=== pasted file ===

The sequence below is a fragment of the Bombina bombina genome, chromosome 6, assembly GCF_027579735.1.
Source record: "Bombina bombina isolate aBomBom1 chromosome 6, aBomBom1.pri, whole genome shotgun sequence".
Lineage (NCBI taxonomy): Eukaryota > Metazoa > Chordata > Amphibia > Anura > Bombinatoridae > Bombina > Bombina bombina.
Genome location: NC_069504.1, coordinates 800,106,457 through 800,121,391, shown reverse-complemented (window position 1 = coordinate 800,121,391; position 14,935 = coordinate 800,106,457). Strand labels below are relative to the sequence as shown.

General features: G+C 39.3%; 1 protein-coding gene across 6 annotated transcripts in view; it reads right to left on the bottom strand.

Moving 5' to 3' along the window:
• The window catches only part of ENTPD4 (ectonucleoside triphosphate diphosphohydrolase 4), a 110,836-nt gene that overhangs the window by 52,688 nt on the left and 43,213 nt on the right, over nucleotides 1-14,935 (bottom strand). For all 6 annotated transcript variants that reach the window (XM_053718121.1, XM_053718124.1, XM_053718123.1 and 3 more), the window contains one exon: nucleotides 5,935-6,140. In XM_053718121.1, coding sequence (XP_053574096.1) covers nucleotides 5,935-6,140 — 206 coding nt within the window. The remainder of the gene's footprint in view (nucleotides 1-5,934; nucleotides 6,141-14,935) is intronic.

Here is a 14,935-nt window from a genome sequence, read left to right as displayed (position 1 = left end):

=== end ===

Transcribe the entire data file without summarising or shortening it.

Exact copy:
The sequence below is a fragment of the Bombina bombina genome, chromosome 6, assembly GCF_027579735.1.
Source record: "Bombina bombina isolate aBomBom1 chromosome 6, aBomBom1.pri, whole genome shotgun sequence".
Lineage (NCBI taxonomy): Eukaryota > Metazoa > Chordata > Amphibia > Anura > Bombinatoridae > Bombina > Bombina bombina.
Genome location: NC_069504.1, coordinates 800,106,457 through 800,121,391, shown reverse-complemented (window position 1 = coordinate 800,121,391; position 14,935 = coordinate 800,106,457). Strand labels below are relative to the sequence as shown.

General features: G+C 39.3%; 1 protein-coding gene across 6 annotated transcripts in view; it reads right to left on the bottom strand.

Moving 5' to 3' along the window:
• The window catches only part of ENTPD4 (ectonucleoside triphosphate diphosphohydrolase 4), a 110,836-nt gene that overhangs the window by 52,688 nt on the left and 43,213 nt on the right, over nucleotides 1-14,935 (bottom strand). For all 6 annotated transcript variants that reach the window (XM_053718121.1, XM_053718124.1, XM_053718123.1 and 3 more), the window contains one exon: nucleotides 5,935-6,140. In XM_053718121.1, coding sequence (XP_053574096.1) covers nucleotides 5,935-6,140 — 206 coding nt within the window. The remainder of the gene's footprint in view (nucleotides 1-5,934; nucleotides 6,141-14,935) is intronic.

Here is a 14,935-nt window from a genome sequence, read left to right as displayed (position 1 = left end):